One State Amends Coronavirus Death Count and the Numbers Are Significantly Lower

Posted: May 16, 2020 1:45 PM
One State Amends Coronavirus Death Count and the Numbers Are Significantly Lower

Source: AP Photo/Ted S. Warren

From the start of the Wuhan coronavirus pandemic, one of the concerns was how the death count was being tallied. White House Coronavirus Task Force coordinator Dr. Deborah Birx said last month that the United States is taking a "liberal approach" to counting coronavirus deaths. Instead of only counting those who died as a result of the virus, they are counting everyone who died who had tested positive, even if their death was unrelated to the virus.

"The intent is right now if someone dies with COVID-19, we're counting that as a COVID-19 death," Birx said at the time. "There are other countries that if you had a pre-existing condition and let's say the virus caused you to go to the ICU and then have a heart or kidney problem. Some countries are recording that as a heart issue or a kidney issue and not a COVID-19 death."

The Colorado Department of Health and Environment (CDPHE) was one of those that had padded its data by counting everyone who died and tested positive for the virus as a COVID-related death.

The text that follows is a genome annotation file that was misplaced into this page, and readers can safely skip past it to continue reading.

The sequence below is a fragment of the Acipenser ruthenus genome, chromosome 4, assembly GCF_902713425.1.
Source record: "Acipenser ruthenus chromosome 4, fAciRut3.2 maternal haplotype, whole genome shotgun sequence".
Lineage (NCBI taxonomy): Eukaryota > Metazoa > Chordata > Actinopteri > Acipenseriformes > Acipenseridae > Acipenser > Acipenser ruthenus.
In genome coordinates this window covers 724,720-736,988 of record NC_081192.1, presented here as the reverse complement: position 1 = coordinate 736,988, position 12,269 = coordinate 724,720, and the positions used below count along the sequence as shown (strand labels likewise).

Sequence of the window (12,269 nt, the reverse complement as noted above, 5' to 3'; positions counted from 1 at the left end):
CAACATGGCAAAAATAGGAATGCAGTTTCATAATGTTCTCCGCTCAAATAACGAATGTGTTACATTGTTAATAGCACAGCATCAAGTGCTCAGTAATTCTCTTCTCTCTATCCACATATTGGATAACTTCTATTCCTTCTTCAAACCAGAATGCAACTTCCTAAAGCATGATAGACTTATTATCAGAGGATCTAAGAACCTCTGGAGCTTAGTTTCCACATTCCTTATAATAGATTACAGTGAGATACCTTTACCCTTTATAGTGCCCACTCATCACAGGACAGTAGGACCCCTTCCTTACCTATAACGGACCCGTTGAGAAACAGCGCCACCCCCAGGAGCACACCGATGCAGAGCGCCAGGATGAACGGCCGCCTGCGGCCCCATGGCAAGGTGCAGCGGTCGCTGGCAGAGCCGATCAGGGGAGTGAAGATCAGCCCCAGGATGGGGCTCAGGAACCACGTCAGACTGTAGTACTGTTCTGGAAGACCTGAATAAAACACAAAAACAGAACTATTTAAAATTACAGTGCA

The state had previously said 1,150 people died as a result of the Wuhan coronavirus. After taking out the deaths that weren't attributed to the virus itself, that number now sits at 878.

“We have been reporting at the state, deaths among people who had COVID-19 at the time of death and the cause of that death may or may not have been COVID-19,” Dr. Eric France, CDPHE’s chief medical officer said Friday

The announcement comes after the Montezuma County Health Department let people know that a 35-year-old died from alcohol poisoning but the state slapped the coronavirus label on his death because he previously had the virus. 

“The state is reporting that death as a COVID death, but our health department wanted to let people know that even though the person did have the virus, they did not die from it,” the health department said, according to Fox News.

According to Dr. France, the confusion has to do with having two systems of reporting taking place. There's the National Notifiable Diseases Surveillance System that states use to report Wuhan coronavirus deaths to the CDC.

People across the country have wondered about how accurate the death toll actually is because of the way states are counting deaths. What happened in Montezuma County is a prime example of what Dr. Birx warned about and why the virus' death toll may be lower than currently believed.

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